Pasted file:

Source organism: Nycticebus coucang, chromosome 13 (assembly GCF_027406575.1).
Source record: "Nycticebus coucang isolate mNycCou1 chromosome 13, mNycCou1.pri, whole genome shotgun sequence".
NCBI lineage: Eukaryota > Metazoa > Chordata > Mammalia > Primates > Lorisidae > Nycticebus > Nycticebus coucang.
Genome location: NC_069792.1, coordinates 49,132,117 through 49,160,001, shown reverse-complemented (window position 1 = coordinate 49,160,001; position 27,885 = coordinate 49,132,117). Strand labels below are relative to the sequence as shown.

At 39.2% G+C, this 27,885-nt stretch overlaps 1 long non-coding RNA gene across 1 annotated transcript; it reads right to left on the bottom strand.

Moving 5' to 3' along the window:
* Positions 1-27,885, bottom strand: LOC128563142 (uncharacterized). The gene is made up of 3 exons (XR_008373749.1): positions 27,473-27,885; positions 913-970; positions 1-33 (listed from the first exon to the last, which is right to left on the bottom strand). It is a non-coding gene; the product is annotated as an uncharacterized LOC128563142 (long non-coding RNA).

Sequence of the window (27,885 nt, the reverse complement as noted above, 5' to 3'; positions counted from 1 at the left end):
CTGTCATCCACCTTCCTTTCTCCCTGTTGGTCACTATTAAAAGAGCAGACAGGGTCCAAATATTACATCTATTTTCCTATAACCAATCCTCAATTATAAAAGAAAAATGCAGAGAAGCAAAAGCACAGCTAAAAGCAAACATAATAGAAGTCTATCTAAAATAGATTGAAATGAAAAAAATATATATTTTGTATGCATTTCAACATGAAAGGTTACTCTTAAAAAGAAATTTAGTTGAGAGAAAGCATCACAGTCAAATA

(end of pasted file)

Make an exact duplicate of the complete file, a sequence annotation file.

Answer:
Source organism: Nycticebus coucang, chromosome 13 (assembly GCF_027406575.1).
Source record: "Nycticebus coucang isolate mNycCou1 chromosome 13, mNycCou1.pri, whole genome shotgun sequence".
NCBI lineage: Eukaryota > Metazoa > Chordata > Mammalia > Primates > Lorisidae > Nycticebus > Nycticebus coucang.
Genome location: NC_069792.1, coordinates 49,132,117 through 49,160,001, shown reverse-complemented (window position 1 = coordinate 49,160,001; position 27,885 = coordinate 49,132,117). Strand labels below are relative to the sequence as shown.

At 39.2% G+C, this 27,885-nt stretch overlaps 1 long non-coding RNA gene across 1 annotated transcript; it reads right to left on the bottom strand.

Moving 5' to 3' along the window:
* Positions 1-27,885, bottom strand: LOC128563142 (uncharacterized). The gene is made up of 3 exons (XR_008373749.1): positions 27,473-27,885; positions 913-970; positions 1-33 (listed from the first exon to the last, which is right to left on the bottom strand). It is a non-coding gene; the product is annotated as an uncharacterized LOC128563142 (long non-coding RNA).

Sequence of the window (27,885 nt, the reverse complement as noted above, 5' to 3'; positions counted from 1 at the left end):
CTGTCATCCACCTTCCTTTCTCCCTGTTGGTCACTATTAAAAGAGCAGACAGGGTCCAAATATTACATCTATTTTCCTATAACCAATCCTCAATTATAAAAGAAAAATGCAGAGAAGCAAAAGCACAGCTAAAAGCAAACATAATAGAAGTCTATCTAAAATAGATTGAAATGAAAAAAATATATATTTTGTATGCATTTCAACATGAAAGGTTACTCTTAAAAAGAAATTTAGTTGAGAGAAAGCATCACAGTCAAATA